October 13, 2013

tarantulas on strike

Thomas F. Riley Park; Coto de Caza

Last weekend, my friend and I went to Orange County to find tarantulas.  In September and October, hundreds of male tarantulas leave the safety of their underground burrows and try to find a mate.  

This might sound strange, but I have a childhood memory of sitting in the middle of a vacant desert road, smiling while tarantulas crawled all over me.  Parental abuse aside (just kidding, guys), I thought it would be cool to recreate that picture as an adult.  Or at the very least, to hold a tarantula.  Just one.  You know, seeing one cross the path wouldn't be that bad, either - is that too much to ask?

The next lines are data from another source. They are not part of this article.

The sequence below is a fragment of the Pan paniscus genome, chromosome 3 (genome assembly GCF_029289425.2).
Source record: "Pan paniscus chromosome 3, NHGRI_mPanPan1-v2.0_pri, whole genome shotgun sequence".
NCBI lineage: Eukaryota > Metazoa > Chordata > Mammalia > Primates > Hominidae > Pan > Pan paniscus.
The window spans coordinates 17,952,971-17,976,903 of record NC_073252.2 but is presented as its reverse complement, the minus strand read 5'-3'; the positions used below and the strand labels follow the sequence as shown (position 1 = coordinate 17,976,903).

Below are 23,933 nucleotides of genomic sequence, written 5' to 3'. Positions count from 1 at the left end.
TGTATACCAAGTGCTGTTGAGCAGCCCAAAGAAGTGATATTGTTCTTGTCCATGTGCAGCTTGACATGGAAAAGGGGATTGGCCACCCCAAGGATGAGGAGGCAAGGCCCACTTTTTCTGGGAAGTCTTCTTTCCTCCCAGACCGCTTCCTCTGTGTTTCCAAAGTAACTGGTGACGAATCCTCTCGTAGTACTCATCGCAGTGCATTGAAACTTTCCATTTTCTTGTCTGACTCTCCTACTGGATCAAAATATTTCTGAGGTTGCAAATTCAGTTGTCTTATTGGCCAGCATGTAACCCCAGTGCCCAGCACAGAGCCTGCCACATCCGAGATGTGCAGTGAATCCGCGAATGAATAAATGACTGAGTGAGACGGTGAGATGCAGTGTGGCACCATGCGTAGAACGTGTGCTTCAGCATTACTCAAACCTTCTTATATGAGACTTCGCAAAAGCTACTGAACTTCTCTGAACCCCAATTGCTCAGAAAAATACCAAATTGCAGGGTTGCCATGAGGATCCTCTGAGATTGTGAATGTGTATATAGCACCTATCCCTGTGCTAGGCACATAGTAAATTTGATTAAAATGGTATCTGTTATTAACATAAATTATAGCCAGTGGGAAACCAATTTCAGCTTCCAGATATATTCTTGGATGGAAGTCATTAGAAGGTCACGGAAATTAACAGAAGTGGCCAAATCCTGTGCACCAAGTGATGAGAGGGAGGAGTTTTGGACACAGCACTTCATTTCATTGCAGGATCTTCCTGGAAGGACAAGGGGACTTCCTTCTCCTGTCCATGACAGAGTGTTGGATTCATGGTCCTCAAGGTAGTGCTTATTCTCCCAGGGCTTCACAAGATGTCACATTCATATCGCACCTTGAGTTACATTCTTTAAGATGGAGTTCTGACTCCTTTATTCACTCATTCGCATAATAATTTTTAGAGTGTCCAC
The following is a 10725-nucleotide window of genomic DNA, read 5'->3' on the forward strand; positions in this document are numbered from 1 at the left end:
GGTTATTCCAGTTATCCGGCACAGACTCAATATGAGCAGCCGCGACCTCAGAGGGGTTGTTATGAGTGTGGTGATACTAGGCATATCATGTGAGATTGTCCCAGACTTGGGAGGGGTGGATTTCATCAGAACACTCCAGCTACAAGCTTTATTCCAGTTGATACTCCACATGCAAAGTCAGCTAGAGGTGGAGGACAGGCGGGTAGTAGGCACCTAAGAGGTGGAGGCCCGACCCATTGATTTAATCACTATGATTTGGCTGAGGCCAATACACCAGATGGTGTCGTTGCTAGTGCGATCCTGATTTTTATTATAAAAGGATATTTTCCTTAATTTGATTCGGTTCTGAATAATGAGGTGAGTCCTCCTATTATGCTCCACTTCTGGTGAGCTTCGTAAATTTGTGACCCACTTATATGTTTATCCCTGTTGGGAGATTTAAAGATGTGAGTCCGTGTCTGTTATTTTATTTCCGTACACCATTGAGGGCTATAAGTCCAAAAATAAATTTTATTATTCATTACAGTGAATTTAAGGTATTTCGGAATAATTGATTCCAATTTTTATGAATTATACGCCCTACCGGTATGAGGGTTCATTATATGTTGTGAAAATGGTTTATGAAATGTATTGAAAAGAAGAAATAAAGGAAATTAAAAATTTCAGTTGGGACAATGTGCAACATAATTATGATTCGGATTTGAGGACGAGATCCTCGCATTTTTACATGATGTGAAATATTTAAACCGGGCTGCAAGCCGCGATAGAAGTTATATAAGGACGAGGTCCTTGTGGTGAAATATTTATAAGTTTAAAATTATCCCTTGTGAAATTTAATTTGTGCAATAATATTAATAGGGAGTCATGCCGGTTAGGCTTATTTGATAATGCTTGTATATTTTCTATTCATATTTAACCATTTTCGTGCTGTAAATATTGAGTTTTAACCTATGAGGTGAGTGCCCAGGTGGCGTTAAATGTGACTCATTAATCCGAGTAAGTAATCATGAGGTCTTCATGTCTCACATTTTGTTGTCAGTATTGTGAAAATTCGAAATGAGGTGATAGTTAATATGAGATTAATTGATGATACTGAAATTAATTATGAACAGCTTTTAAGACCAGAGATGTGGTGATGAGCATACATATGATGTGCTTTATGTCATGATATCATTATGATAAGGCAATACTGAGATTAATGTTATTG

We were out there for two hours, and we didn't see so much as a spiderweb.  We did, however, see a herd of deer peacefully grazing.  As the sun set over the golden hills and a breeze gently swayed the grass, I pictured a black wave spreading towards the deer, on hundreds of hairy black legs.  When the deer finally raised their eyes and realized what was happening, it would be too late; they would be surrounded by thousands of bloodthirsty tarantulas.  You see, the books got it wrong - October isn't tarantula mating season, it's just when they leave the ground and eat a bunch of deer.  

Cactus hull

1 comment:

  1. You're a talented writer! Love reading your descriptive posts. Two of my older brothers kept tarantulas. We had 4 at one point. I liked feeding them crickets and waking up to find their molted skins. We used to let them wonder around the room while we did homework or putzed around on the computer.